I might watch her all day, but she’s also watching me. I have to be careful about the performance I’m giving.

Sure, performing the role of mom is not the only role I want to play. I can and will make time for conventional performance again. But for now, I want to put a little more intention into this performance of role model for my daughter. I want her to equate me with courage, kindness, respect, honesty, playfulness, imagination, creativity, curiosity. Not my cell phone.

Every day is a new performance opportunity and my daughter is both my audience and my improvisation partner. She wants to eat what I eat. She wants to wear what I wear (my scarves and bras are apparently the coolest things ever). She wants to read what I read, even if I know how to flip the pages gently and she doesn’t. Whatever I do, she is going to imitate me. And that intimates me.

She might rebel and eventually make conscious choices to not do as I do. And sometimes, that will be a blessed relief. I don’t want her to be exactly like me. I can’t perform my best all the time. She’s going to see the failing and flailing and I’d rather she didn’t replicate those. But like it or not, she will. She will reflect my shining moments and shortcomings back at me. And she will choose her own costumes, say her own lines, and play her chosen roles.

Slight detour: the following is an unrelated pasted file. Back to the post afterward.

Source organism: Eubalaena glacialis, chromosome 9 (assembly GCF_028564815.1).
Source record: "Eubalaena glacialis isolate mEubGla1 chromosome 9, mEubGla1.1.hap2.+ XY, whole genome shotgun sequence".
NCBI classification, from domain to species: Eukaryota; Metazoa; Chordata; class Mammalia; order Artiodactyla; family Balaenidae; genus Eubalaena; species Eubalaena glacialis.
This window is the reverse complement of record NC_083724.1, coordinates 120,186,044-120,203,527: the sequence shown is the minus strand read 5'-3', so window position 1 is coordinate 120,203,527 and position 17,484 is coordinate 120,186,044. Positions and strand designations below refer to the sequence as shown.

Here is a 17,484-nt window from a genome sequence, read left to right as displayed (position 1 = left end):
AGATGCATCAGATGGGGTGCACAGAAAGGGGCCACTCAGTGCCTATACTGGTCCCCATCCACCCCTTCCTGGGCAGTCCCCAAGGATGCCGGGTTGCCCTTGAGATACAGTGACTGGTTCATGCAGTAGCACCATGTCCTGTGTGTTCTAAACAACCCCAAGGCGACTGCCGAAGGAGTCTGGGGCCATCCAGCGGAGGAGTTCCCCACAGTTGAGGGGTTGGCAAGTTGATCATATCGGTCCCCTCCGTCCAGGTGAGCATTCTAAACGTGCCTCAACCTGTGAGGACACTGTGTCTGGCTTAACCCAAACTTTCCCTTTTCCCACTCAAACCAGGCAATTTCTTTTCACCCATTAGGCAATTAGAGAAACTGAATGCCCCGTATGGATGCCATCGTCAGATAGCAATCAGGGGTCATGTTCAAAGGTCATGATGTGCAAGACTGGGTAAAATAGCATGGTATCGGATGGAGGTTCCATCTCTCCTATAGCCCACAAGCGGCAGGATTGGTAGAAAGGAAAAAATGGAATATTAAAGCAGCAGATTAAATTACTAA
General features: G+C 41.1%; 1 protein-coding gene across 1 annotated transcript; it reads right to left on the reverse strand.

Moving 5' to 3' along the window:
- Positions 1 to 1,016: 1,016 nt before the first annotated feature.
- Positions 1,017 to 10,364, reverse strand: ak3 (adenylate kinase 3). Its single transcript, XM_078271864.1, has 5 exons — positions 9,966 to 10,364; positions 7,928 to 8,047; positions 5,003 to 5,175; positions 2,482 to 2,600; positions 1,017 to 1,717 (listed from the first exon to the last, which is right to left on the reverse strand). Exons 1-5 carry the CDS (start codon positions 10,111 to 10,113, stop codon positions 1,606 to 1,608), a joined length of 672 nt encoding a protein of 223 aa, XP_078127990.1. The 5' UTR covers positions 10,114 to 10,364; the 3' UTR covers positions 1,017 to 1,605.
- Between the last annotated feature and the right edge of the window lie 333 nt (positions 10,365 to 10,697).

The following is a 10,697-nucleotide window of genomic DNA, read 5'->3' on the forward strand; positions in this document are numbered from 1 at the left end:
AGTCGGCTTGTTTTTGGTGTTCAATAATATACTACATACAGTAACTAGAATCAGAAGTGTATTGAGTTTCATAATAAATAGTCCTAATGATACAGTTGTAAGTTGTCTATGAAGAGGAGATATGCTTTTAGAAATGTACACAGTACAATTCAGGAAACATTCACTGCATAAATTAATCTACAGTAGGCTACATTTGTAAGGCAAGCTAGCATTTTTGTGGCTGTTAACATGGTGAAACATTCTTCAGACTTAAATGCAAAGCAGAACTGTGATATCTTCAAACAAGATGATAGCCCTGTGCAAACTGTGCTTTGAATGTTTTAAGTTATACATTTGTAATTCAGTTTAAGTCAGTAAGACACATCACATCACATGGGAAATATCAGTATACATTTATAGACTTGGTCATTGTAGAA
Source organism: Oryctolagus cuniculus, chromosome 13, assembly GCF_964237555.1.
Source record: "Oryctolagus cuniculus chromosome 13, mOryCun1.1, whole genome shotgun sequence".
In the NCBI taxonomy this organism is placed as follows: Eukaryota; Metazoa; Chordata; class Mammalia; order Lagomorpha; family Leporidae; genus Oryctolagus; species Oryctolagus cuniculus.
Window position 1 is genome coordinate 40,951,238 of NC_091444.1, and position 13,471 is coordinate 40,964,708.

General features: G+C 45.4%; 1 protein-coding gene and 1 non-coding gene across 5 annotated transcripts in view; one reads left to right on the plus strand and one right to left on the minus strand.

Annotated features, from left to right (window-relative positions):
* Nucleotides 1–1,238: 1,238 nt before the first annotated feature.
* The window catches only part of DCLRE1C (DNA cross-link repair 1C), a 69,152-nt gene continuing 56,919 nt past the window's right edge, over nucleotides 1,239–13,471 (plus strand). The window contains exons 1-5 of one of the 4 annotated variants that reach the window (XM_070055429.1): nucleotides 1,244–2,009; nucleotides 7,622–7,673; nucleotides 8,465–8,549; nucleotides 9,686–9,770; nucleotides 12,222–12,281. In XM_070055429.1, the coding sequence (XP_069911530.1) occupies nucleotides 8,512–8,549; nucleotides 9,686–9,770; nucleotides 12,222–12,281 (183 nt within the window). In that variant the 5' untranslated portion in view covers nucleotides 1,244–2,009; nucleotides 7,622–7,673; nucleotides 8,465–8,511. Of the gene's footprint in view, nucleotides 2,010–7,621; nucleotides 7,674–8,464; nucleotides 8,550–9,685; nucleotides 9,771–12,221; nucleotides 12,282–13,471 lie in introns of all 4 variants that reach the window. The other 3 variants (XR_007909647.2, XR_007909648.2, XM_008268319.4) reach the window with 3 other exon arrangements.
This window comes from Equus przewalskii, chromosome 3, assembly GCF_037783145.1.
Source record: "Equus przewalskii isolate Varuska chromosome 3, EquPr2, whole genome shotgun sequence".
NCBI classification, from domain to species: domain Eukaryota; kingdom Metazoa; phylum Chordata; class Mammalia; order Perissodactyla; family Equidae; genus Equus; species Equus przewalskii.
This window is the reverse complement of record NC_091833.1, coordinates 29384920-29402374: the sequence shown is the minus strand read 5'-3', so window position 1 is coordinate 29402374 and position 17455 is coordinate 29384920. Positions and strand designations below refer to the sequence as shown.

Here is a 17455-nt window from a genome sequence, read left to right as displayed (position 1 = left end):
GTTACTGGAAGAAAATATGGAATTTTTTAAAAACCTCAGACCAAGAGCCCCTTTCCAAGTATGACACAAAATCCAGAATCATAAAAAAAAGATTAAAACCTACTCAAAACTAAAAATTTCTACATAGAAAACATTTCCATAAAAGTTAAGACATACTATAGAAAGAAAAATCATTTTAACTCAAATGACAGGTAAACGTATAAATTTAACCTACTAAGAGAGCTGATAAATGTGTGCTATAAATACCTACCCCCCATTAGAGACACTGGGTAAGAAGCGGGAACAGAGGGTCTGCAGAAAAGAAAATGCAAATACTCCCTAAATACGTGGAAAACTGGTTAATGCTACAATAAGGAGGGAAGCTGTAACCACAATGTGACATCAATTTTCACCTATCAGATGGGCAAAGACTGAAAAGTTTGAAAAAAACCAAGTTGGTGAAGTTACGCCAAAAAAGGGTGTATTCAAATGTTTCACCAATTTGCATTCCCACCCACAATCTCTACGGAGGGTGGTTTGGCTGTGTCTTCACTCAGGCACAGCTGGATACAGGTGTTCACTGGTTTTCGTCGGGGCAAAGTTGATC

For now, I need to perform the best I can. I need to avoid the pitfall of “do as I say, not as I do.” If I’m going to be on my phone in front of my little girl, I want it to be more than a mindless distraction. I want to teach her that it’s a tool for communication and knowledge. The same goes for my computer. I waste plenty of time on it. But what I want to teach my daughter is that it is a magic box for creativity and self-expression. Yes I use it to watch Netflix, but I also use it to write and to find inspiration for crafts and to reach out to other artists.

I can’t fix everything, but I can make a point of trying to use these devices more conscientiously. After all, that’s an easier, more tangible effort than, say, working on the emotional outbursts I might occasionally be modeling…

Week 2 of The Artist’s Way is about recovering a sense of identity. Some of us are blocked artists who know we’re blocked. Other artists don’t know they’re blocked and some don’t even know they’re artists. It is important to take the time to sort out who we are and what we want. How can we be positive role models for our children if we don’t take time to be the kind of people we hope to be?

Here’s what I know about my identity so far; I am an artist mom. And this is the role of a lifetime.